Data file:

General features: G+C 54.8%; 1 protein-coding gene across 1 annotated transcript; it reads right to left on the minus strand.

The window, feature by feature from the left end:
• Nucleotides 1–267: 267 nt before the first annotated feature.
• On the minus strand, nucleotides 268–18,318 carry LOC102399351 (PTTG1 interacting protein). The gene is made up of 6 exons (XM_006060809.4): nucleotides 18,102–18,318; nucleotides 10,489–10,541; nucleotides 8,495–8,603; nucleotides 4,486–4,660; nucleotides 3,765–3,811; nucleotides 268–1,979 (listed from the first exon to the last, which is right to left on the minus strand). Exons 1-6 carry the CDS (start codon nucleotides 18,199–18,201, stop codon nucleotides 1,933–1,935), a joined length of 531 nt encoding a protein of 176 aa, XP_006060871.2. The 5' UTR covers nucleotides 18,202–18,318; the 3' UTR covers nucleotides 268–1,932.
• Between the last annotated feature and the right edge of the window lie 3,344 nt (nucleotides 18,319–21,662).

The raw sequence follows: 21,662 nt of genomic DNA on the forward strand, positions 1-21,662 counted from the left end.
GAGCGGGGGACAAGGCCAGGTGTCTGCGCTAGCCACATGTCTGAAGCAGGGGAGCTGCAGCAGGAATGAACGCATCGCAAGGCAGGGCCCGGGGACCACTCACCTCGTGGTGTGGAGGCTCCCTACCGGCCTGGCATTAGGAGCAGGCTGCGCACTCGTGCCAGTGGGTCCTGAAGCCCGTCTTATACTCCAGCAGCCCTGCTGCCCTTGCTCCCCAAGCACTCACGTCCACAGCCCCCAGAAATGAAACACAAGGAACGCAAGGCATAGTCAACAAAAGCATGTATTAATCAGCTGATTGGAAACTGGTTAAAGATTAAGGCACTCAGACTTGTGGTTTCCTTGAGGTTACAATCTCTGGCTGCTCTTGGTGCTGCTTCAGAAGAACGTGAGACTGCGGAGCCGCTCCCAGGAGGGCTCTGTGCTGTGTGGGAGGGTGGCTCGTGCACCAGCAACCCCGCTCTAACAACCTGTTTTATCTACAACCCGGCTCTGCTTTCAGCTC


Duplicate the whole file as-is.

General features: G+C 54.8%; 1 protein-coding gene across 1 annotated transcript; it reads right to left on the minus strand.

The window, feature by feature from the left end:
• Nucleotides 1–267: 267 nt before the first annotated feature.
• On the minus strand, nucleotides 268–18,318 carry LOC102399351 (PTTG1 interacting protein). The gene is made up of 6 exons (XM_006060809.4): nucleotides 18,102–18,318; nucleotides 10,489–10,541; nucleotides 8,495–8,603; nucleotides 4,486–4,660; nucleotides 3,765–3,811; nucleotides 268–1,979 (listed from the first exon to the last, which is right to left on the minus strand). Exons 1-6 carry the CDS (start codon nucleotides 18,199–18,201, stop codon nucleotides 1,933–1,935), a joined length of 531 nt encoding a protein of 176 aa, XP_006060871.2. The 5' UTR covers nucleotides 18,202–18,318; the 3' UTR covers nucleotides 268–1,932.
• Between the last annotated feature and the right edge of the window lie 3,344 nt (nucleotides 18,319–21,662).

The raw sequence follows: 21,662 nt of genomic DNA on the forward strand, positions 1-21,662 counted from the left end.
GAGCGGGGGACAAGGCCAGGTGTCTGCGCTAGCCACATGTCTGAAGCAGGGGAGCTGCAGCAGGAATGAACGCATCGCAAGGCAGGGCCCGGGGACCACTCACCTCGTGGTGTGGAGGCTCCCTACCGGCCTGGCATTAGGAGCAGGCTGCGCACTCGTGCCAGTGGGTCCTGAAGCCCGTCTTATACTCCAGCAGCCCTGCTGCCCTTGCTCCCCAAGCACTCACGTCCACAGCCCCCAGAAATGAAACACAAGGAACGCAAGGCATAGTCAACAAAAGCATGTATTAATCAGCTGATTGGAAACTGGTTAAAGATTAAGGCACTCAGACTTGTGGTTTCCTTGAGGTTACAATCTCTGGCTGCTCTTGGTGCTGCTTCAGAAGAACGTGAGACTGCGGAGCCGCTCCCAGGAGGGCTCTGTGCTGTGTGGGAGGGTGGCTCGTGCACCAGCAACCCCGCTCTAACAACCTGTTTTATCTACAACCCGGCTCTGCTTTCAGCTC